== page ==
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Just over a year after promising to no longer scan user emails in Gmail for personalized ads, Google is allowing outside developers to do just that, a new report says.
According to a Wall Street Journal report published Monday, Google continues to allow outside software developers to "scan the inboxes of millions of Gmail users who signed up for email-based services offering shopping price comparisons, automated travel-itinerary planners or other tools."
Vetted app developers that are part of Google's Gmail program are allowed to read these emails to create new services or app features. Normally, the bulk of emails are scanned electronically by computer software, but in some cases human employees are doing the reading.
For example, Return Path, a firm that skims emails for data of interest to marketers, scanned the inboxes of over 2 million people, leaving 8,000 unredacted emails to be read by its employees. Other marketing companies, as well as app makers, also gained access to Gmail emails.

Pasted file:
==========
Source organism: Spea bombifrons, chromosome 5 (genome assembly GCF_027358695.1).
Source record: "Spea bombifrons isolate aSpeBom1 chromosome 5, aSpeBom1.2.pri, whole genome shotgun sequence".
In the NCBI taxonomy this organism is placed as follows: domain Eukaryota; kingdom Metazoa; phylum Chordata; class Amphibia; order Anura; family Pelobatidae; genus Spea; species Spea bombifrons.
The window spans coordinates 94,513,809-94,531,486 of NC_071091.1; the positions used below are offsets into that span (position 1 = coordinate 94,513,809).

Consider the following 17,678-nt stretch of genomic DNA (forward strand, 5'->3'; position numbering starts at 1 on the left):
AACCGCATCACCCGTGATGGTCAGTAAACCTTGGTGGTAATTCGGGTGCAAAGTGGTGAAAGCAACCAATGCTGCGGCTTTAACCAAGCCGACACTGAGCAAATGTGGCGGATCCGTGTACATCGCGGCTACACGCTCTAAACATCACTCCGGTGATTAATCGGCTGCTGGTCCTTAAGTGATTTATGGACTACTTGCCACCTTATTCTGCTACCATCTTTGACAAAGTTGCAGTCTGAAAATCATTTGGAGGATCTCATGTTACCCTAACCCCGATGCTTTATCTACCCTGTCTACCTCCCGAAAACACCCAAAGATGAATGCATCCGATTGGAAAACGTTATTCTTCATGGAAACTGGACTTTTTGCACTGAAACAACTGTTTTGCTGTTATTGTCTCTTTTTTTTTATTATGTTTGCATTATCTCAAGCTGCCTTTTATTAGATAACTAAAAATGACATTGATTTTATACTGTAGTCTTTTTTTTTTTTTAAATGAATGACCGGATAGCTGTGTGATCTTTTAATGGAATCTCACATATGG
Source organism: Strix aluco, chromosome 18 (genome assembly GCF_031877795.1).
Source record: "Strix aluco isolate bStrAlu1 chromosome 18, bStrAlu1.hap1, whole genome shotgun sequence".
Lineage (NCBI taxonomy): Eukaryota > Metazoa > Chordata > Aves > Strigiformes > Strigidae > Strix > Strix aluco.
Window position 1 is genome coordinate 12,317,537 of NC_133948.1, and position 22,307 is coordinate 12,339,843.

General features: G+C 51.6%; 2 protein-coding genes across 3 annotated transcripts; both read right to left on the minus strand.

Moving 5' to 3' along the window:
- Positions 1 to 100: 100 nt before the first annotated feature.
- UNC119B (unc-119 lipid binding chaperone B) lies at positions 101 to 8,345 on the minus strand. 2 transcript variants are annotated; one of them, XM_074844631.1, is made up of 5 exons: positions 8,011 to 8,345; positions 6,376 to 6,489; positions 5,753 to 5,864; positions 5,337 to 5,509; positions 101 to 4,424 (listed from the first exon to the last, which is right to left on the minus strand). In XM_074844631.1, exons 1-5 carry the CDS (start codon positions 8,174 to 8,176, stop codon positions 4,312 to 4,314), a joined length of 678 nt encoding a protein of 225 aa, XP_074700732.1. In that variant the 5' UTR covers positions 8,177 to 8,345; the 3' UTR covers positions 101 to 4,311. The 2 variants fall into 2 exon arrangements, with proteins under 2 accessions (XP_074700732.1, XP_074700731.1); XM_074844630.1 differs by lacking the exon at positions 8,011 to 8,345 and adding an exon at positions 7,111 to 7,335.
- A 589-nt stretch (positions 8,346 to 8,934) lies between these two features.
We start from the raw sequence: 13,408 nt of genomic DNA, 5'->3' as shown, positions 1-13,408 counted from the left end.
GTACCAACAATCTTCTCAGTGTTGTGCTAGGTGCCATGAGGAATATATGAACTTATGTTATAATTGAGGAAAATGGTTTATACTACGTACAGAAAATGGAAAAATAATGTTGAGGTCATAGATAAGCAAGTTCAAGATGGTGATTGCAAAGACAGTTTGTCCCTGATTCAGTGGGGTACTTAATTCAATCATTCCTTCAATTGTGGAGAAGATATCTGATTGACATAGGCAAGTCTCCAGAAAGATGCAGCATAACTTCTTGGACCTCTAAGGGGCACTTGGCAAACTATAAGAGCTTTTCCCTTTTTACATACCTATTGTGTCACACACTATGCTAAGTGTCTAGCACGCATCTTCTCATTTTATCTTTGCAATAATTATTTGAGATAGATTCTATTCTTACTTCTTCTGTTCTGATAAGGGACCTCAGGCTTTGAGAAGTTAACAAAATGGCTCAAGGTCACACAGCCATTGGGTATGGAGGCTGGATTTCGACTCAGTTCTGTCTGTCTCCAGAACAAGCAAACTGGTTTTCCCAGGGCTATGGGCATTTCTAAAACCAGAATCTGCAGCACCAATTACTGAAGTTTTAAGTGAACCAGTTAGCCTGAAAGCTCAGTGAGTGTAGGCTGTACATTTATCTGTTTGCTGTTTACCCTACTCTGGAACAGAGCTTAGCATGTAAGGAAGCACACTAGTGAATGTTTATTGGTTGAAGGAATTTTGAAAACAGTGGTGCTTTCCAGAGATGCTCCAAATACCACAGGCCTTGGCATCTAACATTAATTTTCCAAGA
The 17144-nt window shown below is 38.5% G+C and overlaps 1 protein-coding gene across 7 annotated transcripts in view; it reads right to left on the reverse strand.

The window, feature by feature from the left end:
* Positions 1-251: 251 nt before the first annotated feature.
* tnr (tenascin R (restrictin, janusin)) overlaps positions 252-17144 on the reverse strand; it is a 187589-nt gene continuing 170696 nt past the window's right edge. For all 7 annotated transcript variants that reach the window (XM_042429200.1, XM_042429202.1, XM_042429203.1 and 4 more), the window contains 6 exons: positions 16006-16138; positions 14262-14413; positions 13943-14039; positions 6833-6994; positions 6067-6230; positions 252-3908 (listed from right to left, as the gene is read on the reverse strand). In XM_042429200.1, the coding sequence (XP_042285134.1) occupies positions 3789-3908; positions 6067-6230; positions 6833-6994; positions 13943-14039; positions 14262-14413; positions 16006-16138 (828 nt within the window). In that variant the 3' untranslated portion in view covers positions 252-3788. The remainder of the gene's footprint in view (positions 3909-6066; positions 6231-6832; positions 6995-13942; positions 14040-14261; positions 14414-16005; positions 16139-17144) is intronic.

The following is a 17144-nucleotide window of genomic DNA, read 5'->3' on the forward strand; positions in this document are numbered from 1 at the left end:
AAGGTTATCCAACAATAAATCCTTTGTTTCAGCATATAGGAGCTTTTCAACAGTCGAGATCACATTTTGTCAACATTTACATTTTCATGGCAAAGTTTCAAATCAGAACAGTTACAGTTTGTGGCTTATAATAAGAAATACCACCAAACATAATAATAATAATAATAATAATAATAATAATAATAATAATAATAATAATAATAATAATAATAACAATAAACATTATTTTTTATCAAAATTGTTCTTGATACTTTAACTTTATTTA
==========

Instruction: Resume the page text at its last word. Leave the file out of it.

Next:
Google is not alone in its practices, as Microsoft and Verizon's Oath Communications also let partners skim user emails. Oath, which formed out of Verizon's acquisition of Yahoo, says access is considered "on a case-by-case basis" and requires explicit consent from users, policies similar to those employed by Microsoft.
The report, based on interviews with more than 25 current and former employees of app developers and data companies, finds that the practice of reviewing email data has become common in the industry.
Google told the Journal that its own employees only read user emails "in very specific cases where you ask us to and give consent, or where we need to for security purposes, such as investigating a bug or abuse," while Google "lets any user revoke access to apps at any point."
In June of 2017, Google announced that later in that year, the company would begin serving ads based on a user's setting, meaning that consumer Gmail accounts would not be used or scanned for any ads personalization.